Mark Carney’s governorship of the Bank of England has been troubled since before it began.  Parliament wanted him to sign an eight-year contract.  He insisted on a five year term only.  This was not a good portent.  Each of his four immediate predecessors had served for ten years each in the post, and MPs and peers were looking for their successor to provide the same continuity and stability, which was all the more badly needed in the aftermath of a financial smash.  It is no secret that Carney has political ambitions in Canada, and that five year term looked consistent with him flying in, providing a relatively quick monetary fix (or something that looked like it) and then flying back out again.

There are other reasons why some will wish him gone, now that he himself has raised the prospect of depature.  (“Like everyone, I have personal circumstances which I have to manage,” he told a Lords committee last week.)  Carney was George Osborne’s man, which is enough to damn him in the eyes of many – so much so, some Brexiteers argue, that he was in clear breach of the Bank’s neutrality obligations before and during the EU referendum campaign.

Furthermore, the Governor is associated with a policy of vigorous quantitive easing, which has undoubtedly got out of hand worldwide.  Our own ConservativeHome Manifesto inveighed against financial repression – “the name given to policies that are designed to suppress interest rates and encourage inflation”, as we wrote.  Carney is an agent of it.  We are not alone in having our doubts about the policy.  Theresa May complained both in her Party Conference speech and in her leadership manifesto launch of some of its effects: “People with assets have got richer,” she said in Birmingham. “People without them have suffered. People with mortgages have found their debts cheaper. People with savings have found themselves poorer.”

The Governor hit back, saying afterwards that “we are not going to take instruction on our policies from the political side”.  It is true that he drew a distinction between “political comments on our objectives”, which he said are fair game, and “political comments on our policies”, which he said are not.  But this is arguably a gloss too far.  Carney was close to claiming that the Bank’s operations should be beyond criticism from politicians – and, by extension, from anyone else.  But it must ultimately be accountable to voters, and that is only possible through Parliament.

It rather looks as though the Governor wants out, now that Osborne himself has gone.  None the less, there is reason to pause before handing Carney a one-way ticket to Ottowa and waving him goodbye at the airport.  It is not necessarily in the public interest for the Government and the Governor always to see eye to eye.  True, their close co-operation can sometimes be a force for good.  Many of our readers will remember the “Ken and Eddie Show” – that’s to say, the easy relationship between Ken Clarke, when he was Chancellor, and Eddie George, then Governor.  But more often it is essential to have a bit of grit in the oyster.  It would have done no harm to have a more questioning relationship between Bank and Government during the run-up to the crash.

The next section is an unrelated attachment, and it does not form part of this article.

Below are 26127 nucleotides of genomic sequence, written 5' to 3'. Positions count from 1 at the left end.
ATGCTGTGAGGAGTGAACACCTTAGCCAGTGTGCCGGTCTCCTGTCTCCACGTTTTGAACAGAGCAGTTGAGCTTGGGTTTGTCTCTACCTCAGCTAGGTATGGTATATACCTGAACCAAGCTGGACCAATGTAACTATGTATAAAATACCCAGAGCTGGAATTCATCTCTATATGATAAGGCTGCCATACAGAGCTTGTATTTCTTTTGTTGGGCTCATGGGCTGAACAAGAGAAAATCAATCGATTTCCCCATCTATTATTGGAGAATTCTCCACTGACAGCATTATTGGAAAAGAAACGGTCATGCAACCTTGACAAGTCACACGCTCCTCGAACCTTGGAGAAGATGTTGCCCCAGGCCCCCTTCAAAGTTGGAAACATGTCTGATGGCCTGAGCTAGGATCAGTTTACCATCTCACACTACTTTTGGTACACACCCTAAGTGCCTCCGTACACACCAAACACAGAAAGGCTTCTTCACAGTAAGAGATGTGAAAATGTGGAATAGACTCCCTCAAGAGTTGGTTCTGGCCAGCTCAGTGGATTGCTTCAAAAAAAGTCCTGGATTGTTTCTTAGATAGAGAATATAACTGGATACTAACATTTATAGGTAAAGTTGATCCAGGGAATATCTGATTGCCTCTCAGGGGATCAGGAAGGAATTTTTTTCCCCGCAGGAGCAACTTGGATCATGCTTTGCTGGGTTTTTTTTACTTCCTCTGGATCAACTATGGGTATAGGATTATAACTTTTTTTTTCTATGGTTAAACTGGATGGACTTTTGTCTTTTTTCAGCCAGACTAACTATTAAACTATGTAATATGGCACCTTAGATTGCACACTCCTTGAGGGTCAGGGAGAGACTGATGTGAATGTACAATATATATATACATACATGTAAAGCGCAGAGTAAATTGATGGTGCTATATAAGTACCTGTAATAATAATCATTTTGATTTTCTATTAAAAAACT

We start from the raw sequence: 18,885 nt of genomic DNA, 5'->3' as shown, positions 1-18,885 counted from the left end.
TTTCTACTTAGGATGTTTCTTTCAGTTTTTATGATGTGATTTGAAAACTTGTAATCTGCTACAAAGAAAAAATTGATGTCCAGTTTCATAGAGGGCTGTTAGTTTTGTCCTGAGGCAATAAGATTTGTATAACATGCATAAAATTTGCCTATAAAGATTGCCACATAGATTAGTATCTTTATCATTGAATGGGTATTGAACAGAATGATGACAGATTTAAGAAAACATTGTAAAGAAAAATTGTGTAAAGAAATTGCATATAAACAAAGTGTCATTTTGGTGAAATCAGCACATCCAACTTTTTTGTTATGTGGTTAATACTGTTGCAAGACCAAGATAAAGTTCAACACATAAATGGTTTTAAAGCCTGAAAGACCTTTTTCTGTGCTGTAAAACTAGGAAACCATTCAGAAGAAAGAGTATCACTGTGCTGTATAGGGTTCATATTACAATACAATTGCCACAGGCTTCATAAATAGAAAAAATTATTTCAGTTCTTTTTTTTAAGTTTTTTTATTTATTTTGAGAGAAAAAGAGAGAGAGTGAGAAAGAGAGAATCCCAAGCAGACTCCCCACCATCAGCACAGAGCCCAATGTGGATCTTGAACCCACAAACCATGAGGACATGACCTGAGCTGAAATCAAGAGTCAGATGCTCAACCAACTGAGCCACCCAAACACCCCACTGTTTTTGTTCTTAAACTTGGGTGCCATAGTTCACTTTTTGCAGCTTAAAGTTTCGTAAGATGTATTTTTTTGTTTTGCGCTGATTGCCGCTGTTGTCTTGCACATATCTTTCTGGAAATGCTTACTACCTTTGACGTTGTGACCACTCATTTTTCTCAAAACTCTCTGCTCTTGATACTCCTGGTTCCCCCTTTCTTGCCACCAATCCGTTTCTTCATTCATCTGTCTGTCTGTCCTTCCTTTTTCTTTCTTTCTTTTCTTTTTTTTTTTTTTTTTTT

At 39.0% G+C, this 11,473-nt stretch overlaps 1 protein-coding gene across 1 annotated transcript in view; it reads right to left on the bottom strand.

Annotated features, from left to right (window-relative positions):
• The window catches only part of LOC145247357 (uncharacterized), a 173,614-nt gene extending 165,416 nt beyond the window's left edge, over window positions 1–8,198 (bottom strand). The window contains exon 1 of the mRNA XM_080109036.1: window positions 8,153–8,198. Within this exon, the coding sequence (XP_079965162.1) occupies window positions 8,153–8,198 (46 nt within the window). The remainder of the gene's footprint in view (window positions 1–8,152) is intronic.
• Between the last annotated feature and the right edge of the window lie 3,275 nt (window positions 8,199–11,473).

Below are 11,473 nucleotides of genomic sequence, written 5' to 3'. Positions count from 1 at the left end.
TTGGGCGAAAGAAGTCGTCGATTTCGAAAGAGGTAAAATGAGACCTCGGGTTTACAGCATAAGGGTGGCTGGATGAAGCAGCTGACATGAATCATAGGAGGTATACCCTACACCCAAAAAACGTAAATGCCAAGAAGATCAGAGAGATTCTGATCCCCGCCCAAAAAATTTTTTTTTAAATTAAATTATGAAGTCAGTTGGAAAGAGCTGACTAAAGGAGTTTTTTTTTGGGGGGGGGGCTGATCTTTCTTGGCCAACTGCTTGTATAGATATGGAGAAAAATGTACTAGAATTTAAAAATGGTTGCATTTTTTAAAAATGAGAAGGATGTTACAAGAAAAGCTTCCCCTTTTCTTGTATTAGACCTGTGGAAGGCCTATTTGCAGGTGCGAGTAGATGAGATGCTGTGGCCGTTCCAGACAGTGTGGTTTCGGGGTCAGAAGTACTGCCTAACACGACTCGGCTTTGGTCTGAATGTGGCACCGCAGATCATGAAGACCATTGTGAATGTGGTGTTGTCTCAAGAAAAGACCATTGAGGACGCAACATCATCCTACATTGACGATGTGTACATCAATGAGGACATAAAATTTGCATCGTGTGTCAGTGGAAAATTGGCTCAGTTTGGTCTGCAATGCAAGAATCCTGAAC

It would also scarcely be fair to blame Carney for quantitative easing per se.  The policy was well under way before his appointment in 2012.  And distinction should be drawn between reliance on the policy now and its use in the aftermath of 2008.  Without some means of injecting liquidity into the economy, the Great Recession would have been even greater: indeed, it would have risked becoming the Great Slump.  Inflation is now rising again, but it hasn’t soared during the past five years, as some predicted it would.

The Governor will decide his own future, but our view of it should be folded into the view we take of everything else – namely, that Brexit has changed everything.  The priority for policy in all areas must now be to make leaving the EU a success, and sustaining an Open Britain.  For example, there is a strong case for diversifying our airport provision.  But business, on balance, wants Heathrow expansion, so a third runway there should be.  Were circumstances different, the Chancellor’s priority would be to continue reducing the structural deficit.  But he must now do so more slowly to maintain the flexibility that the economy will need as 2019 approaches.

Or again, an industrial strategy alone the lines sketched out by May in her 2013 speech to ConservativeHome would, on the whole, be of benefit.  But it is vital to maintain economic confidence, and even yoking the words “industry” and “strategy” together is enough to frighten businesses’ horses.  The only real qualification to the rule is that the referendum delivered a clear message to Westminster that immigration must come down.  But if Carney staying on would help to keep business happy, then he should cancel any cab that he has booked to the airport.